The Alexander Technique is taught in a series of private half-hour to hour lessons. Using gentle hands-on guidance and verbal instruction, the teacher helps you become more aware of patterns of movement and tension that interfere with your natural postural reflexes and teaches you to allow these natural mechanisms of poise to function more freely. The process of lessons changes your general coordination in daily activity, which is the key to an improved standard of health and well-being.

The Method of the Alexander Technique

Center for Conscious Learning and Movement

Alexander Technique with Wes Howard

“The four-year Actor Training Program at Juilliard is based throughout on the physical relaxation and subsequent rechannelling of energy that is inspired by Alexander Technique classes. As a result of these, students, in ridding themselves of bad postural habits, not only appear to grow taller by two inches or so, but are generally helped to reach, with their bodies and their minds, an enviable degree of freedom of expression from which to embrace the rest of their training.”
     Michael Langham, Director, Theatre Center, The Juilliard School, New York

In Alexander "Chair Work" we learn to improve the coordination of the most basic movement patterns:  sitting, standing, moving from sitting to standing and vice versa, bending over, tilting at the hip joints, rocking back and forth on the pelvis,  bending at the knees and hips to go into various levels of squating position, etc., etc.  This is a deep intensive type of work where the teacher with his hands-on skill will bring about a profound change in your whole body coordination.  Over a series of lessons the student will learn to elicit these changes in body use for themselves.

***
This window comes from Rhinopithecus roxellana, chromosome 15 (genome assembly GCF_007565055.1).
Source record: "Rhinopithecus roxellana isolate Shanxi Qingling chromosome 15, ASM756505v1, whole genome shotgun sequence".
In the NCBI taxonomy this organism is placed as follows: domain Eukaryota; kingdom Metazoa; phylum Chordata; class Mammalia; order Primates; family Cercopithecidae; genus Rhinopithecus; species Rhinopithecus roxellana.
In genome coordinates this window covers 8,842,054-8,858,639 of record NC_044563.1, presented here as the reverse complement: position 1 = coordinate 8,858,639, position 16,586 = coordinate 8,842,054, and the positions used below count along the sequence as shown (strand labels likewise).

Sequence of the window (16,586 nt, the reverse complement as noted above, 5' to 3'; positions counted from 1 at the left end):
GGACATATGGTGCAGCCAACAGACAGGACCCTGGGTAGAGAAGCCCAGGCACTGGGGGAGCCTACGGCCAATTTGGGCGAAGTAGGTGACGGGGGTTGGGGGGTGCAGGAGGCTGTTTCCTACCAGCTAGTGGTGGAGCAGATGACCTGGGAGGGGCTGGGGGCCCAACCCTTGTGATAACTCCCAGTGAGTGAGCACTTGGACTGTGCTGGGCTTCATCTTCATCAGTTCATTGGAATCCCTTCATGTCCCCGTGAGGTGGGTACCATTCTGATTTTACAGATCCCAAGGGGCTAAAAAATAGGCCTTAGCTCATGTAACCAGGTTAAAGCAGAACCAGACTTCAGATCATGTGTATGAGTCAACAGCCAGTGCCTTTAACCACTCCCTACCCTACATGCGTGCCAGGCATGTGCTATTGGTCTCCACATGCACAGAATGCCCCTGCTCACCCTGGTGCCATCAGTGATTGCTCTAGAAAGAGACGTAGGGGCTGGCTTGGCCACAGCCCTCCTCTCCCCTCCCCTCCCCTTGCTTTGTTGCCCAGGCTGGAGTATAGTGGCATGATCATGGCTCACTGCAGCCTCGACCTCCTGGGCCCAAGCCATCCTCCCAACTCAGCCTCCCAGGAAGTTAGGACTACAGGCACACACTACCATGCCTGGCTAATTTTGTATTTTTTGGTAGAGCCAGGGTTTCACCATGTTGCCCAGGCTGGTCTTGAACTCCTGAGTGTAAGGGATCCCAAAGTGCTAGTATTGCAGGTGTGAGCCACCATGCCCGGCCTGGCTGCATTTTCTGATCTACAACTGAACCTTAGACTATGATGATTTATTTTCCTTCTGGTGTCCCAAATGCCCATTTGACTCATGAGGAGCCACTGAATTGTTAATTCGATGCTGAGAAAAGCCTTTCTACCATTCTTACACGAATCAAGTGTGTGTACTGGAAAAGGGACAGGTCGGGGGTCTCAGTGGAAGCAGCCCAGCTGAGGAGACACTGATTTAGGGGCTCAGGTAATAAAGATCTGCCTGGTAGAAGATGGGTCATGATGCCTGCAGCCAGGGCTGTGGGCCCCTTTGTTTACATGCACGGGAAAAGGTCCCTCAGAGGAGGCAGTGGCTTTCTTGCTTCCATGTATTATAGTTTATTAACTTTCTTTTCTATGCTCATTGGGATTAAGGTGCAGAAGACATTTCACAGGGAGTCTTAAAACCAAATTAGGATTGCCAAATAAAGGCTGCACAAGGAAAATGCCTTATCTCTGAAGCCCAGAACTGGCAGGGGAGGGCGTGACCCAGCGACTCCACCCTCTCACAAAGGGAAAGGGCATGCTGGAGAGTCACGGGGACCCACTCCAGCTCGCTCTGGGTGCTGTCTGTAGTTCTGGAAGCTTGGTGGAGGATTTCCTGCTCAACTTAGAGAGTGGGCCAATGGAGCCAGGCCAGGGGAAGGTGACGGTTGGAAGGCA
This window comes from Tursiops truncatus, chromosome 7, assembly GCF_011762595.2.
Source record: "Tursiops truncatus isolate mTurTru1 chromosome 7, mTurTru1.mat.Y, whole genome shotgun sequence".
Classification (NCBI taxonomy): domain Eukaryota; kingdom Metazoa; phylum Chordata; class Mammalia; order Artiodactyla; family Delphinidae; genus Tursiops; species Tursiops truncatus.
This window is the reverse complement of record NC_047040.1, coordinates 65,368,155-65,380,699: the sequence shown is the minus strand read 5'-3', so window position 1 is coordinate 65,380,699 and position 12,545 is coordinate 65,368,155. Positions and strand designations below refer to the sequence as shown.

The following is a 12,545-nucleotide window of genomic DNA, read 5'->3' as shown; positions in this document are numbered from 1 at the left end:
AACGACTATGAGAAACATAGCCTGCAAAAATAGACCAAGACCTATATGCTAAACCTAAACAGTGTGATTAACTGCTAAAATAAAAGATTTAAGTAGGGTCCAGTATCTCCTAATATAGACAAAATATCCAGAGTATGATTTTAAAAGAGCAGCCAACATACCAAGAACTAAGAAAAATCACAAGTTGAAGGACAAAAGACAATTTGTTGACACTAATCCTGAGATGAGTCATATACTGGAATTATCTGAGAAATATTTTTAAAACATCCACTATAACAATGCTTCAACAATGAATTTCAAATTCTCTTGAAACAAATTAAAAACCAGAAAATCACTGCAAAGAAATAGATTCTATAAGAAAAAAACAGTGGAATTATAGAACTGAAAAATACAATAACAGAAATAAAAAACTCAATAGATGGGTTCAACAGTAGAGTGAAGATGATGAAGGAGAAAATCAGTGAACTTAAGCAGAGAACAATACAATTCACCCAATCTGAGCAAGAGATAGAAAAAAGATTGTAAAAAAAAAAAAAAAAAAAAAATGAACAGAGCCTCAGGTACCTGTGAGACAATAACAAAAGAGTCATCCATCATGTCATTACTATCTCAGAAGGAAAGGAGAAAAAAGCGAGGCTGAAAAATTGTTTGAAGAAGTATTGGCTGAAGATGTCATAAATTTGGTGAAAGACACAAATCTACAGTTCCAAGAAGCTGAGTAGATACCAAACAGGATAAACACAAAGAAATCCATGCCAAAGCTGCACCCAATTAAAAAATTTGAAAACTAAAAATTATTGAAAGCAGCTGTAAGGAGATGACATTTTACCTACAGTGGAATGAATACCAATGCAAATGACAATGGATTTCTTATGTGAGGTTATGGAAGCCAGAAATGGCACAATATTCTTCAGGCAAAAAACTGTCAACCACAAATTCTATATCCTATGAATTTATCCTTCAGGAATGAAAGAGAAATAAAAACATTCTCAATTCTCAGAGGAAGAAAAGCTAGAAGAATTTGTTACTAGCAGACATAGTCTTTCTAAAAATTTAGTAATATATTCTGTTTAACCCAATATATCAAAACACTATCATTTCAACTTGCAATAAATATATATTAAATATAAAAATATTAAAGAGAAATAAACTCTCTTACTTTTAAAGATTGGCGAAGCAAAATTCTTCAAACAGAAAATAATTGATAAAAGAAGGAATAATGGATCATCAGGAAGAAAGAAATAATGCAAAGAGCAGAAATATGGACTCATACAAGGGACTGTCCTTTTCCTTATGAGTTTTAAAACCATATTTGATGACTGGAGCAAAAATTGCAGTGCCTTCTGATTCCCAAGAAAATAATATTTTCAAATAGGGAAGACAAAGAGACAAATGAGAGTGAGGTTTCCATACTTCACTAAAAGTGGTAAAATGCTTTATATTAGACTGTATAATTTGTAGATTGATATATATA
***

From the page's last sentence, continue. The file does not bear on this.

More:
In Alexander "Table Work",  the teacher uses skillful hands-on work to help the student release even deeper patterns of tension in the musculature, connective tissue and nervous system. In the process, you will become aware of tensions which were previously completely out of your awareness.  This gives you a more sensitive and  reliable sensory awareness of the body which is essential for changing conditions of pain, tension and malcoordination.

In "Activity Work" we learn to apply the knowledge and skill we have gained from the chair and table work.  This is an essential part for the process. We need to change the way we do things in our everyday life.  Activity work can be applied to anything.  Office workers will want to learn how to sit at their desk as they type at the computer.  Manual laborers need to learn how to use their back, legs and arms with power in the acts of lifting, shoveling, sawing, hammering, etc.  The squating and lunging procedures learned in the chair work will start to be useful.  Musicians, actors and dancers love the technique because they learn to use their body more skillfully in their art and avoid injury. Mothers find benefit with picking up and holding their children and dealing with the constant bending over to pickup stuff off the floor. In short, anyone can learn to become more skillful and pain-free in their daily activities.